by Marcus Schmahl | 4,0 / 5,0 | Approximate reading time: 9 Minutes | Our Rating: 5,0 / 5,0
Teenage Engineering TP-7 Review - Scratching Field Recorder

Teenage Engineering TP-7 Review - Scratching Field Recorder  ·  Source: Marcus Schmahl

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TP-7 from Teenage Engineering is their fourth device in the mobile Field series. Who is it for? What’s inside that makes its hefty price tag justified? We take a look in our Teenage Engineering TP-7 Field Recorder Review.

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Originally published at Gearnews.de by Marcus Schmahl. Translation by Julian Schmauch. 

Teenage Engineering TP-7 Review – Highlights

  • Compact and well-built 24-bit/96 kHz field recorder
  • A mobile workflow with professional features
  • High-quality recordings with the built-in microphone
  • Multitrack recording with three stereo tracks/six mono tracks
  • Audio interface for computers and smart devices
  • Always ready to record (even when powered off)
  • Built-in battery with 7h runtime
  • Unique playback with scratching
  • Companion iOS app with transcription function included
  • Additional features coming through a firmware update

TP-7 – a compact mini mixer and audio interface with pro features.

Teenage Engineering is known for its unique and rather unusual audio devices. OP-1 (now OP-1 Field), TX-6, a modular desktop system, and now the TP-7 are products of the Field series (the microphone CM-15 will follow soon).

TP-7 and TX-6

TP-7 and TX-6 · Source: Marcus Schmahl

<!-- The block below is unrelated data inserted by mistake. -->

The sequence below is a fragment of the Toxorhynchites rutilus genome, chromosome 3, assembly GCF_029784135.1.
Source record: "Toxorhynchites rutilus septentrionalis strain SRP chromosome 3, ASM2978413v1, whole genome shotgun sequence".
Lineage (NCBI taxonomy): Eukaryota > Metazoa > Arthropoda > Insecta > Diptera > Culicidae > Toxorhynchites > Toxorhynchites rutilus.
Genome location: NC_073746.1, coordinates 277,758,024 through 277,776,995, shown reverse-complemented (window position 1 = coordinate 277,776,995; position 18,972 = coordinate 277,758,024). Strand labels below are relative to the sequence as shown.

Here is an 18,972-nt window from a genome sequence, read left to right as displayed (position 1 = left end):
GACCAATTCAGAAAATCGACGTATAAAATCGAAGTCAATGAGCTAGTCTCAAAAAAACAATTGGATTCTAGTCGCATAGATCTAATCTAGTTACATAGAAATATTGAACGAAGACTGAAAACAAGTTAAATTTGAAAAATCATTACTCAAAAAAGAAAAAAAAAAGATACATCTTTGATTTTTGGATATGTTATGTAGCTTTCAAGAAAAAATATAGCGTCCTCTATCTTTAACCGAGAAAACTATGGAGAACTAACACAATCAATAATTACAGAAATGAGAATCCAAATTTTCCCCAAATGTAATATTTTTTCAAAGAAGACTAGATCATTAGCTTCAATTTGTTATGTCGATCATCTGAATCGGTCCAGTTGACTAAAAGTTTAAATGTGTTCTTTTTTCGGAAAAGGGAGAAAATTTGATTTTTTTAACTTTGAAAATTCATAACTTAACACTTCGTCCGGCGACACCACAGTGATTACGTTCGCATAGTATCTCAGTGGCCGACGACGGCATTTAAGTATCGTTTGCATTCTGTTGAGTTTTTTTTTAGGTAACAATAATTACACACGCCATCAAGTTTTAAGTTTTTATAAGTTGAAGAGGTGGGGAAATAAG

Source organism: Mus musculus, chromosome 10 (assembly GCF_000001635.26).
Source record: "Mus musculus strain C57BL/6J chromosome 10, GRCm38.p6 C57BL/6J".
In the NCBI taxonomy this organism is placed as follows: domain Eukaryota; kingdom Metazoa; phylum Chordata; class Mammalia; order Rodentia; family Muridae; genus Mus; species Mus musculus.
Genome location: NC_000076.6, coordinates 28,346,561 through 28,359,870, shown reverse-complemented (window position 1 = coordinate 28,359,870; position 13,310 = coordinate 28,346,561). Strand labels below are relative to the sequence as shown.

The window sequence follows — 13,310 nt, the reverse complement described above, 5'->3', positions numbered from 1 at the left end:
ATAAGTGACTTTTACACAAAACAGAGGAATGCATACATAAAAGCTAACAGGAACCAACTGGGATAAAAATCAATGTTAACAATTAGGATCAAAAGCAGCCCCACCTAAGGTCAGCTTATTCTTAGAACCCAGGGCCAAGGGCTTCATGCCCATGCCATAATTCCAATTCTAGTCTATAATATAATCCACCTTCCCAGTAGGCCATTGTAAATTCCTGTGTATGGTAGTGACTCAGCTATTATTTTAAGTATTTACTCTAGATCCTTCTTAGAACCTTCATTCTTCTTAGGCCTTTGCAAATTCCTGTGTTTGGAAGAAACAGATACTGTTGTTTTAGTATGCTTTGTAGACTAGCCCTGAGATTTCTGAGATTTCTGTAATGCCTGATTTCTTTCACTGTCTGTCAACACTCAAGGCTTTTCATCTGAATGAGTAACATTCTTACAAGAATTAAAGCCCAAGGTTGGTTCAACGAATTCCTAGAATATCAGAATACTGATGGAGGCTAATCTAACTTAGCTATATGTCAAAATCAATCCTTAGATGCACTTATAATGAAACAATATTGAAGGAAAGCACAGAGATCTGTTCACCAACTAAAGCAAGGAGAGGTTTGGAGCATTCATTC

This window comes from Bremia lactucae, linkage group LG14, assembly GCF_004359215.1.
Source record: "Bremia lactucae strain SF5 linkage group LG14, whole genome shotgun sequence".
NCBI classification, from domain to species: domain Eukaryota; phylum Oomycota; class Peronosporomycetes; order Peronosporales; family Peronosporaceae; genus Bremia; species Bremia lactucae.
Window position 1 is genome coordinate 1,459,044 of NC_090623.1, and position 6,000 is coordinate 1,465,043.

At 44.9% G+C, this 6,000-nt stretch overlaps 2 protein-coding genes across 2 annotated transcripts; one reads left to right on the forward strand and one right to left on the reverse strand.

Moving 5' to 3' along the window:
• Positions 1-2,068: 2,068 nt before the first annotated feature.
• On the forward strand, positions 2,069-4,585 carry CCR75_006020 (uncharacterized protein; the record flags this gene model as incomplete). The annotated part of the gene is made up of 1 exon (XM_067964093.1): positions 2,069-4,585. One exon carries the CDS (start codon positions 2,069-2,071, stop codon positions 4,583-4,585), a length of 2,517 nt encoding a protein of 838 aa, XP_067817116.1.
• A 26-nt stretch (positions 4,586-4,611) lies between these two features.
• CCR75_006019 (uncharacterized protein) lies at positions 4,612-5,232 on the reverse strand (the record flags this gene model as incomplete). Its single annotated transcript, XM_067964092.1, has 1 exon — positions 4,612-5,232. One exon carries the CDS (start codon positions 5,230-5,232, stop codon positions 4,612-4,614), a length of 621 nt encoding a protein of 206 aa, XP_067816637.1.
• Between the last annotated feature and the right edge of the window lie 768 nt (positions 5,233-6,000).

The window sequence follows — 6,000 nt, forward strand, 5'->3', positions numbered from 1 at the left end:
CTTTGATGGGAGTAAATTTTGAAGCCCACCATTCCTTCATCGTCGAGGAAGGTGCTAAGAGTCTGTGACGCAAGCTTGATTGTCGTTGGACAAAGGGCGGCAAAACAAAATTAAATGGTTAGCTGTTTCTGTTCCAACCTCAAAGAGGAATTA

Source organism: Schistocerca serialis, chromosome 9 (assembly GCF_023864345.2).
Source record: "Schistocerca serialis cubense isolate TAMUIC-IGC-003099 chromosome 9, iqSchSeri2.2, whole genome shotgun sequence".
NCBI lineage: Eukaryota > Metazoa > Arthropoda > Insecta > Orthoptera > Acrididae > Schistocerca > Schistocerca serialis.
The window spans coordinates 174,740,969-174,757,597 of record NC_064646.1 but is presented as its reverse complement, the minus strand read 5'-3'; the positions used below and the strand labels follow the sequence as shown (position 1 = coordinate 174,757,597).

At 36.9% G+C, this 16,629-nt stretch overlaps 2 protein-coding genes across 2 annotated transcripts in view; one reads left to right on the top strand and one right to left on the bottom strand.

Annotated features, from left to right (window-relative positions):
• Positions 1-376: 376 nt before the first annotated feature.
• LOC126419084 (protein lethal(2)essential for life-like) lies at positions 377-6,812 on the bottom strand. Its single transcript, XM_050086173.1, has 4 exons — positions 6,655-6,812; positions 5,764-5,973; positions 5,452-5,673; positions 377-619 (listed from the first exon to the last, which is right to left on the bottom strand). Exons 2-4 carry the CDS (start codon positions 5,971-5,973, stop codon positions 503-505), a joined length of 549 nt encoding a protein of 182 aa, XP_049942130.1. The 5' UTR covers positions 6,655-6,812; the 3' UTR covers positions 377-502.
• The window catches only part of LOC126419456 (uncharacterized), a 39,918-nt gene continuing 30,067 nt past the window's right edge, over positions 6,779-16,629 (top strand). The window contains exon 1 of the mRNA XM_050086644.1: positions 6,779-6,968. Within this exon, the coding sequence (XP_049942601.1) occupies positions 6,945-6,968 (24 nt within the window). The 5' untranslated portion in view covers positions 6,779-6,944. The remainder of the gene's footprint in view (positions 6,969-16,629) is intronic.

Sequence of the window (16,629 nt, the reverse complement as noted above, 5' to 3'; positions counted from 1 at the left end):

The company is known for charging prices in the upper region. And there is a reason for that. In a recent interview, an employee explained how the price comes about: For each idea, countless prototypes are produced, of which only a few make it to the further stage.

In addition, TE develops a well-thought-out design and a great number of features in these small and very high-quality devices. This has to be paid for somehow.

Teenage Engineering TP-7 Review: The Top!

Teenage Engineering TP-7 Review: The Top! · Source: Marcus Schmahl

Now the Field Recorder TP-7, which TE originally presented at Superbooth 2023, is available for order. Back then in Berlin, I was able to briefly take a look at the small recorder for the first time, and it was clear: I just have to test the device! Let’s get into the Teenage Engineering TP-7 Review!

Unboxing

Unboxing of the field recorder is, like all products from Teenage Engineering, a real ceremony – very Apple-like. In the outer packaging, I find a white plastic case with the manufacturer’s logo embedded – very chic.

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Unboxing

Unboxing · Source: Marcus Schmahl

This contains the device. There is also the plugged-in jack-to-mini-jack adapter, a quick start guide, and the USB-C cable.

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What’s inside?

The TP-7 Field Recorder is rather small and fits very well in the palm of my hand. Despite not having rounded sides, the unit feels excellent while I’m holding it. All the controls are very easy to use with one hand.

Main connections to the outside world, such as USB (power, audio interface, data transfer), audio inputs, and outputs, can be found on the front and back. On top as well as on the left and right sides you will find all the controls for the recording functions.

Easy to hold

Easy to hold · Source: Marcus Schmahl

The TP-7 does not move an inch on a studio table due to its orange rubberized bottom when I push its buttons and scratch with the “wheel”. All controls are, like the housing, made of aluminum and sit firmly installed on the hardware.

Professional Field Recording with a lot of Fun

The hardware’s battery is charged via the USB-C interface. According to TE, you can use TP-7 without a power supply for up to seven hours. When turned on, the device shows the company logo and the version number on the small display. After that, the hardware is ready for use.

The front side

The front side · Source: Marcus Schmahl